South East Wales

Blind football: Cardiff City Community Foundation begin sessions

Blind England footballers
Image caption Blind players use a ball with ball bearings inside, and wear masks to allow for differing levels of vision

Football sessions for visually impaired players have begun as part of Cardiff City's Community Foundation programme.

The introduction completes the club's disability programme, which has been praised by a trust overseeing disabled football at 47 clubs.

The foundation now claims to have one of the most comprehensive schemes in the UK for disabled players.

Organisers hope soon to be able to play against local rivals Swansea City, and then enter leagues.

The sessions are for children, adults with different degrees of sight issues.

Monday's official launch follows the 100-day countdown to the 2012 Paralympics.

Cardiff already runs coaching for children and adults with physical disabilities, deafness and hearing impairment, Down's syndrome, learning disabilities and those in wheelchairs.

Cardiff City Community Trust disability project manager Rob Franklin said: "We're casting the net wide, and inviting along anyone with any degree of visual impairment (VI) from age five upwards.

"Competitive VI football is broken up into four sight categories, ranging from B1 people who are totally blind, to B4, who'd be able to see players, if not the ball, at the other end of the pitch."

"But initially at least we'll be running the coaching sessions alongside each other, until we get a better idea of players' sight level and ability."

"Swansea City already have a VI team, and our first task is to recruit enough players to be able to arrange matches against them over the next few months.

"After that, if the interest and numbers are there, we can look at entering Cardiff City teams in the various VI football leagues."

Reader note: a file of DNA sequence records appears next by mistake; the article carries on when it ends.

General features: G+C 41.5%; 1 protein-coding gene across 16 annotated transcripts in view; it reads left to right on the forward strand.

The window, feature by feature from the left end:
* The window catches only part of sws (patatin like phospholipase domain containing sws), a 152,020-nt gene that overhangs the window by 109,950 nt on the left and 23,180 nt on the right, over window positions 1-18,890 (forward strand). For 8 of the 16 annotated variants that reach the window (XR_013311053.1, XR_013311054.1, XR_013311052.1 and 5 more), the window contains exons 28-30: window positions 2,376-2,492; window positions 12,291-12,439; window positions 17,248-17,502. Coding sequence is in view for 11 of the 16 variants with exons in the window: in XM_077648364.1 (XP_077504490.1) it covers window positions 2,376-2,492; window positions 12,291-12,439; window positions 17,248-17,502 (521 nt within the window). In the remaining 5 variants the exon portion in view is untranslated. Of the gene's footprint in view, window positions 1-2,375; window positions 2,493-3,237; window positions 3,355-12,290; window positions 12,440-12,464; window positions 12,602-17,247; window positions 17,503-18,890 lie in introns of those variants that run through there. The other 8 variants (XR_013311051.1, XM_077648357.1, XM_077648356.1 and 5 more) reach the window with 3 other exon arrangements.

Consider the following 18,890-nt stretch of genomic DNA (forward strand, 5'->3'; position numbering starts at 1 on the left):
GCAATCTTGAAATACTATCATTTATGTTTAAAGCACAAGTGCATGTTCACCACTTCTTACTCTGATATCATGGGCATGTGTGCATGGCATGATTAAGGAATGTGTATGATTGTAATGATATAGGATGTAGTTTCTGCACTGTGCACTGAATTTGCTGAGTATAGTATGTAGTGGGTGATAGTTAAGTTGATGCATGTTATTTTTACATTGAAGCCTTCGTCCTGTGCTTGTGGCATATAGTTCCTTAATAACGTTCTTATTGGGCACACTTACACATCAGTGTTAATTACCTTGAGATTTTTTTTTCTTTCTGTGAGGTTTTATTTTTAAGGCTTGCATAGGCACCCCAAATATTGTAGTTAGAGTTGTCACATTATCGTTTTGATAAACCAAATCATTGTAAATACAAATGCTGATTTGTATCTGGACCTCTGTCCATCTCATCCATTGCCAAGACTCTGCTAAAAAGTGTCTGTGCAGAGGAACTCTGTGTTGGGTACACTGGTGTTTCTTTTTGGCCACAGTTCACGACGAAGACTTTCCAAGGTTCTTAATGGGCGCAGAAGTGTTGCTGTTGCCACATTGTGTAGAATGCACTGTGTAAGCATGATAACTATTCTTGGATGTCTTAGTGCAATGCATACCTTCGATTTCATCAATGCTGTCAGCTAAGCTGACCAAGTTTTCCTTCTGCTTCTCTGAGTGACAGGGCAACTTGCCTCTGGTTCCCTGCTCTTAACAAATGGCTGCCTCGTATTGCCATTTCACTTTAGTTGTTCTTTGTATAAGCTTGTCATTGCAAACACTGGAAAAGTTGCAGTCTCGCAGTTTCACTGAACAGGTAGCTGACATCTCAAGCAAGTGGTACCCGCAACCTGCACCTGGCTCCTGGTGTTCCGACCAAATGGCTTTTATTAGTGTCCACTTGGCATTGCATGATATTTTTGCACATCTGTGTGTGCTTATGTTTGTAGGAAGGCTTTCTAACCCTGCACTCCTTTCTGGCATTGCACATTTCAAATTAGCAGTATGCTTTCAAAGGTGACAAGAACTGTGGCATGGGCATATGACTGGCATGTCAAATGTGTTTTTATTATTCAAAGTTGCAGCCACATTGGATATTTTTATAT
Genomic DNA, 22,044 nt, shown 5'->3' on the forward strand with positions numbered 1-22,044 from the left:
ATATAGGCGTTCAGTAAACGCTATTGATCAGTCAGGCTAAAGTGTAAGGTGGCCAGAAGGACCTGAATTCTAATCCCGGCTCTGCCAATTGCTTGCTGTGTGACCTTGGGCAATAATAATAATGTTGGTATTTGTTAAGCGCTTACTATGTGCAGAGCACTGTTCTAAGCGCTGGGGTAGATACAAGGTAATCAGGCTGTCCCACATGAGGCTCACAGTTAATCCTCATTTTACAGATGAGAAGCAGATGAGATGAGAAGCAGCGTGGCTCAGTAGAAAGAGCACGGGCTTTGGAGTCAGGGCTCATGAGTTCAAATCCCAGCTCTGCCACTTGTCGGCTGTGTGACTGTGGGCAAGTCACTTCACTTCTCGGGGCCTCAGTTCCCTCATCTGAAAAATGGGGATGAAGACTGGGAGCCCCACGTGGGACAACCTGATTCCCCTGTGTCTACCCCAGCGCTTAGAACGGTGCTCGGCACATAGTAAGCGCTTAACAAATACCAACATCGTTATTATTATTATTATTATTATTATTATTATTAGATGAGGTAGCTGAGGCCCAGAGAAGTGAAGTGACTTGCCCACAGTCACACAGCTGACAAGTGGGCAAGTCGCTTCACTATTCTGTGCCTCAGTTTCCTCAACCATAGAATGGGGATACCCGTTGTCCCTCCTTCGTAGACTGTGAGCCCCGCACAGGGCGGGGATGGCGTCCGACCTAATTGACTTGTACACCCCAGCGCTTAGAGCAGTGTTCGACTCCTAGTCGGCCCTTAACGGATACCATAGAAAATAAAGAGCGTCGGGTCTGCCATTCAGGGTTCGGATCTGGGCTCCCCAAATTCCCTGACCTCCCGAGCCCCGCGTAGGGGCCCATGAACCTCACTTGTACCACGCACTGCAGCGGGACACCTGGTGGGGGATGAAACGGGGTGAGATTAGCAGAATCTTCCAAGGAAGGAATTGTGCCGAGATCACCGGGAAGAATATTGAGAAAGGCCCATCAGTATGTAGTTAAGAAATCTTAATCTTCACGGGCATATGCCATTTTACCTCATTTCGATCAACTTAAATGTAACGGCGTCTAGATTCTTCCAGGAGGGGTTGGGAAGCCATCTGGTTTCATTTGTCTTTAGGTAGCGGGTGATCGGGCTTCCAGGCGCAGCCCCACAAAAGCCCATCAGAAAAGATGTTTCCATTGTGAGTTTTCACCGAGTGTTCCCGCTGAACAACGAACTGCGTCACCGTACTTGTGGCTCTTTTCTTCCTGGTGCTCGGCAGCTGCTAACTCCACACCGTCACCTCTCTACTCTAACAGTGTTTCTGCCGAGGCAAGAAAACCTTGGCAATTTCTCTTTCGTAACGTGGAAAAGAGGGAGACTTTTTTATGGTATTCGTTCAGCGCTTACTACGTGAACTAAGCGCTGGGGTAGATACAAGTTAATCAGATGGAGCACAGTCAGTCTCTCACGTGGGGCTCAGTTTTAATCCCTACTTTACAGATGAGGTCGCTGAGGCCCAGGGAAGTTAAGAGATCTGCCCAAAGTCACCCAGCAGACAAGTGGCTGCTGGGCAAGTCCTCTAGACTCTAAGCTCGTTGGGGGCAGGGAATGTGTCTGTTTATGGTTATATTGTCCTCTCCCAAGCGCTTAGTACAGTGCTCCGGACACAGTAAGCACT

'Goodwill and effort'

"But it's important to stress that these sessions aren't just for people who want to play serious, competitive football. Disability sport can also be an important means of improving mobility and self-confidence, or simply a fun way of keeping fit."

The club's disability football is run by its community trust under the umbrella of the Every Player Counts scheme funded and administered by the Football League Trust (FLT), which covers 47 league clubs in England and Wales.

Mike Evans, general manager of the FLT, considers Cardiff's programme to be in the top 10 of all disability provision across the league.

Every Player Counts was established three years ago and in that time has worked with around 40,000 disabled people, 12,000 of those regular players, at a cost of £4.6m.

Mr Evans said the three-year funding cycle was coming to an end and they were actively searching for new sponsors or supporters.

He explained that clubs did not directly put money into the teams and training but instead provided facilities and support through player or coaching staff participation, although the community trusts at club level also employ people through the money they raise themselves.

Cardiff's trust raises around £20,000 through charitable giving which the council then match funds.

Mr Evans was keen to stress the unpaid work that keeps the scheme afloat.

He said: "A lot of it is support by volunteers. We have 1,300 volunteers across 47 clubs. There's a lot of goodwill and effort that goes in on people's behalf."

The sessions are suitable for for blind and visually impaired children over five and adults and will be held every Monday at Fitzalan High School indoor sports hall from 18:00 - 19:00 BST.

Anyone who wants further information can contact Rob Franklin on 07580 434534 or email

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